Much like other cities in New York, Kingston news agencies report on
motorcycle accidents throughout the warmer months. I am sure that you are keenly aware that
these accidents involve serious injuries to the rider, such as fractured
limbs, broken ribs, severe lacerations, head trauma, spinal injuries,
and sometimes death.
Experienced Kingston motorcycle accident attorneys understand that motorcycle
crash litigation involves the interplay between the unique circumstances
encountered by bike riders, the causes of motorcycle accidents, insurance
law, accident reconstruction issues, and the rules of negligence.
Civil litigation commenced by a biker injured in a motorcycle accident
will be founded in a claim of negligence. This means that the plaintiff-biker
alleges that the defendant owed him a duty to not cause the harm that
was caused, that the defendant breached that duty, the breach was the
cause of the plaintiff’s injuries, and finally that he has suffered damages.
As with any type of vehicle involved in a roadway crash, there exist innumerable
causes by which the motorcycle accident occurred. But unique to motorcycles
is there slender profile as compared to four-plus wheeled vehicles. Such
makes them harder to see, but nonetheless car drivers must still look
out and see what there is to be seen. Additionally, because bikers ride
without being within the comfort and safety of an interior cabin, slight
and serious injuries are more likely to happen when a motorcycle is involved
in an accident.
In fact, there were over 40,000 motorcyclist fatalities from 2002 to 2011,
and over 800,000 motorcyclists’ suffered non-lethal injuries during
those years. These numbers are staggering, but more so when one compares
them to injury or fatality rates suffered by accidents involving passenger
cars. In 2011, the passenger car fatality rate was 8.90 percent per 100,000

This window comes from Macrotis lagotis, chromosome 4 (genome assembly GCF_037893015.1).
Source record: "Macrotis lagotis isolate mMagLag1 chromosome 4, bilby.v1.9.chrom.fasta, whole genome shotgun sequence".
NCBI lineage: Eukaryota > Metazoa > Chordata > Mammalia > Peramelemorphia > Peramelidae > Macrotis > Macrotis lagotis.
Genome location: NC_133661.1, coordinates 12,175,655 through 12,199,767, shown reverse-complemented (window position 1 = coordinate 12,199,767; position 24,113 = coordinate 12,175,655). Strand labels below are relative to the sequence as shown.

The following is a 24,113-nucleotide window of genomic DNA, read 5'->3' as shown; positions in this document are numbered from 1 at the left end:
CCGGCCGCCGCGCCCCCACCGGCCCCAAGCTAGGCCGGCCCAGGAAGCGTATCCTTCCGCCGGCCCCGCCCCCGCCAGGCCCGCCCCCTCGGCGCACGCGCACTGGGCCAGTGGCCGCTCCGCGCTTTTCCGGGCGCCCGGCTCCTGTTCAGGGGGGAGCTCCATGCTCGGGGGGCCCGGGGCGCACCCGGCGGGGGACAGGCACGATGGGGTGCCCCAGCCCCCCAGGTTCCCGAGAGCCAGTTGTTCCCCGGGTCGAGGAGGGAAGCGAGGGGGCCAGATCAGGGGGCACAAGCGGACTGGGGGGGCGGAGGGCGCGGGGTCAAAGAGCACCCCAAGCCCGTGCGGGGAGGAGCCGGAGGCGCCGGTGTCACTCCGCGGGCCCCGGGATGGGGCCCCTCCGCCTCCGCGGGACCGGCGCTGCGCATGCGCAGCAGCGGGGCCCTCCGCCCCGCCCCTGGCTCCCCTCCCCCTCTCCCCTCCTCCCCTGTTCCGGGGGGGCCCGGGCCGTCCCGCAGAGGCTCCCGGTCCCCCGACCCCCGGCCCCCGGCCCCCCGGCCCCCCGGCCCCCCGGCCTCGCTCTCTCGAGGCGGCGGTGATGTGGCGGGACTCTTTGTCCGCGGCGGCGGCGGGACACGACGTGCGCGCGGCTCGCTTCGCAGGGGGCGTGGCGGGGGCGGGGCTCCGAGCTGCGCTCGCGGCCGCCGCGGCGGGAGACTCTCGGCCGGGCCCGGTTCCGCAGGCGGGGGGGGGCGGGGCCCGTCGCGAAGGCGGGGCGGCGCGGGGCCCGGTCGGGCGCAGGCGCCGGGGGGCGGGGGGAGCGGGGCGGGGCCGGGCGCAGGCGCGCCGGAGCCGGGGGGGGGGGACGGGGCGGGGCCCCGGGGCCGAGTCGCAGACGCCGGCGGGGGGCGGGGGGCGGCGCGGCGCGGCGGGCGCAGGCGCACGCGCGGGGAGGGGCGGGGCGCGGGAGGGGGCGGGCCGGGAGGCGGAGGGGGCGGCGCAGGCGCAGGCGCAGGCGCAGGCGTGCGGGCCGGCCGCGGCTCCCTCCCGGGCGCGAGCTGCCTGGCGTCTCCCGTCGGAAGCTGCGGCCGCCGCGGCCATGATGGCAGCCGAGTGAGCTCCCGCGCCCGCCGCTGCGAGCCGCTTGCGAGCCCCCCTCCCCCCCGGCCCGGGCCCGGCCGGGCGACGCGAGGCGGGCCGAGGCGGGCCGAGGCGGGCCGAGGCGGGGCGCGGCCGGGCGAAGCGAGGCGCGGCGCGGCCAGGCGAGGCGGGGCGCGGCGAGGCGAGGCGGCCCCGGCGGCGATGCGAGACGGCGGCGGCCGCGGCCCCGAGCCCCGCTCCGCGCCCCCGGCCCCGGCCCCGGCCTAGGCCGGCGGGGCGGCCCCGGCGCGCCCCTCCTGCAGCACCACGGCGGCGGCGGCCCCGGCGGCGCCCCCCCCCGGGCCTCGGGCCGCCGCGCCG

vehicles, while the fatality rate for motorcyclists was 54.66 percent.
Death rates are high even though the majority of motorcyclists wear helmets
while riding. For example, over 160 New York bikers died in roadway crashes
during 2011, even though the rate of helmet use in New York is approaching
100%. Part of this high percentage is due to the fact that New York requires
motorcycle riders to wear helmets while riding. Unfortunately in spite
of high helmet usage in New York, helmets were worn by 146 out of the
170 New York motorcyclists killed in 2012.
For those motorcyclists who were not wearing helmets or in a case where
the motorcyclist himself is otherwise accused of wrongdoing that may have
contributed to his or her injuries, the doctrine of comparative negligence
will still allow the motorcyclist the opportunity to recover damages from
the other driver.
Comparative negligence in New York will allow a plaintiff to recover damages
even though he or she might have been partially to blame for the injuries
resulting from a crash. The clearest way to phrase it is: each party will
pay their fair share of damages. In illustration, if the motorcyclist
suffered $100,000 in damages and a jury found him 10% at fault and the
other driver 90% at fault, then the motorcyclist can still recover $90,000
from the defendant.
A recovery such as this will
not be precluded by New York no-fault lawsbecause that law does not apply to motorcyclists. Moreover, a suit can
be commenced even when the biker’s injuries are not “serious”
as defined in the no-fault statute. But insurance will still play an important
part in the litigation. That is because the amount of insurance held by
the motorcyclist will impact the amount of recovery that he can collect
from the defendant.
As mentioned above, negligence will be the theory upon which the motorcyclist’s
case will rest and there must be proof of a duty owed to the plaintiff,
breach of that duty by the defendant, proximate causation, and damages.
A highly contentious part of the litigation will be the issue of causation.
Experienced Kingston motorcycle accident attorneys will use experts to
reconstruct the accident scene for the jury. The driver’s rate of
speed, visibility conditions, and weather conditions will all play a part
in the reconstruction. By reconstructing the scene, experts will show
how the accident and resultant injuries could not have happened but for
the defendant-driver’s negligence.